Feverfew Santana - available at our stand (PK246). First come, first served..adored by our herb farm customers and bees and butterflies. We can't grow this plant quickly enough, so we have a limited supply available at the show - first come, first served. As well as the herbs, we'll have seeds and Jekka's signed books, including her latest 'Jekka's Herb Cookbook (at a special Hampton-Court-Treat-price of £20, saving £5)'.Come and smell. Jekka's Herb Farm will be at stand PK246, near the Long Water, July 5th - 10th.

P.S. If you’re not going to Hampton Court Flower Show this year, you can always pop along to our next Open Days, 22-24th July instead.

June Open Days – nipping out for a sniff and a rub between downpours

Mostly, we’re very grateful for a drop of rain in summer: the herbs love the combination of wet and warmth,  and we love it because it reduces our daily task of quenching the thirst of 650+ herb varieties.

However, sunshiny days are infinitely preferable when opening up the farm and inviting people along for an enjoyable meander through the herbs.  The Friday and Saturday of our June Open Days were a bit wet for a lengthy amble amongst the aromas, but, happily, this didn’t deter our fabulous, die-hard, herb loving visitors and we were delighted to welcome back many regulars as well as many new visitors to the farm.

Ominous sky..but enough blue for a pair of sailor's trousers?

The weather forecast was pretty dreadful, but our visitors are made of sterner stuff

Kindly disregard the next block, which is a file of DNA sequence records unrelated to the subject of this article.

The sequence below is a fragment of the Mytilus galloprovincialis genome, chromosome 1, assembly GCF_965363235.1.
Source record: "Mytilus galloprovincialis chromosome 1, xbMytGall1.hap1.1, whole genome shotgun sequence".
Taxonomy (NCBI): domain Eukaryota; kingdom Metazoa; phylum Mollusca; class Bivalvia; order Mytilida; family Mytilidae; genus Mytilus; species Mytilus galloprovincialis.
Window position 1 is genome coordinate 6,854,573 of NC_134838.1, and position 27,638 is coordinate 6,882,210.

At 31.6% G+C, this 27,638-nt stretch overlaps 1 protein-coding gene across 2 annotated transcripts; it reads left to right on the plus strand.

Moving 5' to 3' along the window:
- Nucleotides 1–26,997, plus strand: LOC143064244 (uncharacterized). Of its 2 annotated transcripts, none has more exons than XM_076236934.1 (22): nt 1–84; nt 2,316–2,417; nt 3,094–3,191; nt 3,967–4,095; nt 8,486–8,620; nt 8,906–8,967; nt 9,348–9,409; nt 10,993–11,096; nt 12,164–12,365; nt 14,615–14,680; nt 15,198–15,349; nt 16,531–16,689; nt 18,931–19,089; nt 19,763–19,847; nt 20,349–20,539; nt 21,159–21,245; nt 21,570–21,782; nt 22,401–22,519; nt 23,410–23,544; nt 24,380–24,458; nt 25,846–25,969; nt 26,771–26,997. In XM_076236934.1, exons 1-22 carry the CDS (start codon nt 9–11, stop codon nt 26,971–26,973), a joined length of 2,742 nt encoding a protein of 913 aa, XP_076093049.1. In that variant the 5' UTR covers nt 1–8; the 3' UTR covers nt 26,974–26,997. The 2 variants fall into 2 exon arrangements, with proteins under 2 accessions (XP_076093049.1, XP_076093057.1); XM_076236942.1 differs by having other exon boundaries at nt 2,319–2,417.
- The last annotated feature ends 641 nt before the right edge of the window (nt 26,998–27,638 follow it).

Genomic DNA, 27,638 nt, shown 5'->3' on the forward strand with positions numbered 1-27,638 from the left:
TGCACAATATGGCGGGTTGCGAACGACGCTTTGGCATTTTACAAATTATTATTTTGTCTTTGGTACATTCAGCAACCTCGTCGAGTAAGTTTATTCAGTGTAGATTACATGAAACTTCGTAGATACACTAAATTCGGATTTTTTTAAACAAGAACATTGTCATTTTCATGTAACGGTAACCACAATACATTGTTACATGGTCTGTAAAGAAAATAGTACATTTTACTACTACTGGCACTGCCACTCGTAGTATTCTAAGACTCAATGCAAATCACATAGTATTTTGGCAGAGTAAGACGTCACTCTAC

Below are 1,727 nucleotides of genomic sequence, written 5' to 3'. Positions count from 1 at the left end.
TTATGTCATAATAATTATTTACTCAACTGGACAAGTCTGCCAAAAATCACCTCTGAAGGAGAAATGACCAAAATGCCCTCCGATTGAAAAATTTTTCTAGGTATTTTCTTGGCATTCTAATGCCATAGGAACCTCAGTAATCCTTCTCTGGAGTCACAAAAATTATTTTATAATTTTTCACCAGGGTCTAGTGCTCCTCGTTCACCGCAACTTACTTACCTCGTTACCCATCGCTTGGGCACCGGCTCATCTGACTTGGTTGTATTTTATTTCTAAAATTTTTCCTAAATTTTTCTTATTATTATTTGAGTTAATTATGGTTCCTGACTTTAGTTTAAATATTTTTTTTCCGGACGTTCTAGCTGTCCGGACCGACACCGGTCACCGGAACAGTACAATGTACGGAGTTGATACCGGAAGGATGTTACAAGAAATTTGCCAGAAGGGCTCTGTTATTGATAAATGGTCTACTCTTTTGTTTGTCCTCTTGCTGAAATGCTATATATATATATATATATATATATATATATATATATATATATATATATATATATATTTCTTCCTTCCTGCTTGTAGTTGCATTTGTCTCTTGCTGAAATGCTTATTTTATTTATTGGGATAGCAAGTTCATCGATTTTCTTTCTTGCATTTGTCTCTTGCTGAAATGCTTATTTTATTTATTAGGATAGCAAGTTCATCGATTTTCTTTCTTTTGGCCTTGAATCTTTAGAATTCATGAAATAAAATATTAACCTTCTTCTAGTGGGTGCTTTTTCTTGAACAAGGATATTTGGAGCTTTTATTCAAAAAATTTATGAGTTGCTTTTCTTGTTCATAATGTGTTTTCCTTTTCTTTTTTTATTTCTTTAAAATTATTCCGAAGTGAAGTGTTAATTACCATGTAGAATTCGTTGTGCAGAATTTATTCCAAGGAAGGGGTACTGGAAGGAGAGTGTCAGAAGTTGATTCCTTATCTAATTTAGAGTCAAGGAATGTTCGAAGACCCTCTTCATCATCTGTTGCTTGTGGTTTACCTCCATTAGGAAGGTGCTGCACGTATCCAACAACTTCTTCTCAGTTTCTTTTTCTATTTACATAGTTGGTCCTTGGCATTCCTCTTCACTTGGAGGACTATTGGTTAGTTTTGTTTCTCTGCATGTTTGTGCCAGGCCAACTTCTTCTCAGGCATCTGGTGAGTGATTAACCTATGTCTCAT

Nipping out for a sniff and a rub between downpours

Jekka’s farm tour became a herb talk in a warm, dry, aromatic polytunnel and our wonderful caterers, Berry Blue, had their busiest event at the farm ever – when the rain came down, everyone headed for the food marquee, where herby feasts and a hot mug of herb tea braced them for their next expedition outside.

Jekka's herb talk in the dry, aromatic polytunnel, and a very helpful young man

Jekka’s herb workshop was all about ‘How to take herb cuttings’, and she was delighted to make the acquaintance of her youngest pupil, Millie, who demonstrated great potential of becoming a future ‘Queen of Herbs’. Jekka’s next (pre-bookable) herb workshops (22nd – 24th July, 12pm) will tell you all you need to know about growing your own  salad herbs for autumn.

Millie (left) demonstrates her new skill - taking herb cuttings

Happily, Sunday dawned (and remained) much brighter, and visitors could take their time to enjoy the scents and arouse their senses. Jekka gave an outdoor herb talk to visitors, who learned that herbs in containers, such as Bay, won’t survive on love alone – they need a weekly feed at this time of year – we use liquid seaweed; that ‘Sir Basil‘ doesn’t like to be watered after midday; that Mediterranean herbs such as rosemary and thyme must have very good drainage to thrive, and that herbs in flower now, such as lavender and thyme, should be cut back after flowering to promote plant health and maintain good shape. It was actually warm enough for her audience to sit back and soak up some most welcome sunny rays.

Soaking up some herb learning

The rain rarely deters open day visitors, who are often as nuts about organically grown herb plants as we are. But we would appreciate (please, please, please?)  some warm, dry days from 5th – 10th July, when we’ll be at Hampton Court Palace Flower Show, and 22nd-24th July – our next Open Days. Fingers and fronds crossed.